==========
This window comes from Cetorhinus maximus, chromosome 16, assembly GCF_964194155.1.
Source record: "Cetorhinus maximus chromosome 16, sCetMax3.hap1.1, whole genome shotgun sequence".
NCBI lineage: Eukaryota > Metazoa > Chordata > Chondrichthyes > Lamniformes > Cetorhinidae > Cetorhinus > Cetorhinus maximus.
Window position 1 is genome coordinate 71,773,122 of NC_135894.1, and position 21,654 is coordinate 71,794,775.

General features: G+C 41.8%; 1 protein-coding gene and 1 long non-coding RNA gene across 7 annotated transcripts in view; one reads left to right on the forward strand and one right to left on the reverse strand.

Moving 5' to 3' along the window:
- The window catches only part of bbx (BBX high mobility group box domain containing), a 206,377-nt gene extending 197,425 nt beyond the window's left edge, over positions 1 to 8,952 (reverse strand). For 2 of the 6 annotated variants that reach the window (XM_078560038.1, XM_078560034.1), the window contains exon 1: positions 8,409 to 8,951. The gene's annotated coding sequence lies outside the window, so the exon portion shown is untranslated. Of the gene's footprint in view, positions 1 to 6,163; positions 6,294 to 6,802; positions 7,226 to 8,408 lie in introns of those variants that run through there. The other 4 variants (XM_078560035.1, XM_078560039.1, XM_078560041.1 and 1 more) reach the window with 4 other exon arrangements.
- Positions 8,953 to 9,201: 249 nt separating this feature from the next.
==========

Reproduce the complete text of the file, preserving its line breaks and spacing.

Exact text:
This window comes from Cetorhinus maximus, chromosome 16, assembly GCF_964194155.1.
Source record: "Cetorhinus maximus chromosome 16, sCetMax3.hap1.1, whole genome shotgun sequence".
NCBI lineage: Eukaryota > Metazoa > Chordata > Chondrichthyes > Lamniformes > Cetorhinidae > Cetorhinus > Cetorhinus maximus.
Window position 1 is genome coordinate 71,773,122 of NC_135894.1, and position 21,654 is coordinate 71,794,775.

General features: G+C 41.8%; 1 protein-coding gene and 1 long non-coding RNA gene across 7 annotated transcripts in view; one reads left to right on the forward strand and one right to left on the reverse strand.

Moving 5' to 3' along the window:
- The window catches only part of bbx (BBX high mobility group box domain containing), a 206,377-nt gene extending 197,425 nt beyond the window's left edge, over positions 1 to 8,952 (reverse strand). For 2 of the 6 annotated variants that reach the window (XM_078560038.1, XM_078560034.1), the window contains exon 1: positions 8,409 to 8,951. The gene's annotated coding sequence lies outside the window, so the exon portion shown is untranslated. Of the gene's footprint in view, positions 1 to 6,163; positions 6,294 to 6,802; positions 7,226 to 8,408 lie in introns of those variants that run through there. The other 4 variants (XM_078560035.1, XM_078560039.1, XM_078560041.1 and 1 more) reach the window with 4 other exon arrangements.
- Positions 8,953 to 9,201: 249 nt separating this feature from the next.